It's the real star of our region, but the beautiful redhead that populates our land and meadows wasn't always as successful as it is today. Do you really know its history?

Since the 17th century, Limousin cattle have been used for agricultural work, renowned for their racial qualities. Once their agricultural career was over, they were taken to the big towns for consumption. In the 1930s, the Limousin breed went into decline due to the mechanisation of agriculture. 

It was in the 1960s that the trend was reversed. Régis Coudert, a breeder and selector based in the heart of the village of Meilhards in the north-east of the Corrèze, sought to re-popularise the Limousin in order to encourage young people to continue working with the breed. 

His idea, which was revolutionary and innovative at the time, was to get the cows out of their cowsheds and onto the meadows all year round, in summer and winter, so that they could graze as much good grass as they wanted, and it was free and plentiful.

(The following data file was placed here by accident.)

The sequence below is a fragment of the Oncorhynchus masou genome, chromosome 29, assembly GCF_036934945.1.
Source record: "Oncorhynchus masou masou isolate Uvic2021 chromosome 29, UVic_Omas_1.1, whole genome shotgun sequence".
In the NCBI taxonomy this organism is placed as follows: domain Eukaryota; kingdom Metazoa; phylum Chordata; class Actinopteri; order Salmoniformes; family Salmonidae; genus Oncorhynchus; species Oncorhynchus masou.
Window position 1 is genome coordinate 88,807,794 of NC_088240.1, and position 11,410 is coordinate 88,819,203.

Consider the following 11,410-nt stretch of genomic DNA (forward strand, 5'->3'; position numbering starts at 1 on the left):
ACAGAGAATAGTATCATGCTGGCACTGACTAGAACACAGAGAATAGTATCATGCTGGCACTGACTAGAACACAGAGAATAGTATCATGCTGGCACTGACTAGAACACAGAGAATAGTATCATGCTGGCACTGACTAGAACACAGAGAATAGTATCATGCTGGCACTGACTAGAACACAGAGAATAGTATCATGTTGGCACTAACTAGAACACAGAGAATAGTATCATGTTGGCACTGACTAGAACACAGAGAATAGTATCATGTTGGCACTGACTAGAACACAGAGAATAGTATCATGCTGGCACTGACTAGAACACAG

Laurence Léonard

Emblematic star of our region

The Limousine: a beautiful redhead with captivating eyes, whose coat lights up the green meadows of the Correze.

Breeders' selection efforts led initially to the creation of the herd-book in 1886, and then to the continued development of the breed since the 1960s. Since then, the breed has grown considerably, and is now found in over 70 countries around the world, as well as in France, where it is now France's second-largest suckler breed in terms of numbers, with around 900,000 to 1,150,000 breeding cows.

Meat from the Limousin breed has many qualities in terms of taste. It combines tenderness and flavour, but what characterises it most is the fineness of its meat grain, which gives it its remarkable tenderness. The meat is low in fat, but finely marbled to ensure flavour, softness and juiciness.

This success has also led it to become a strong symbol of the Limousin identity.

Today there is even an agro-tourism park dedicated to it: the limouzinepark.

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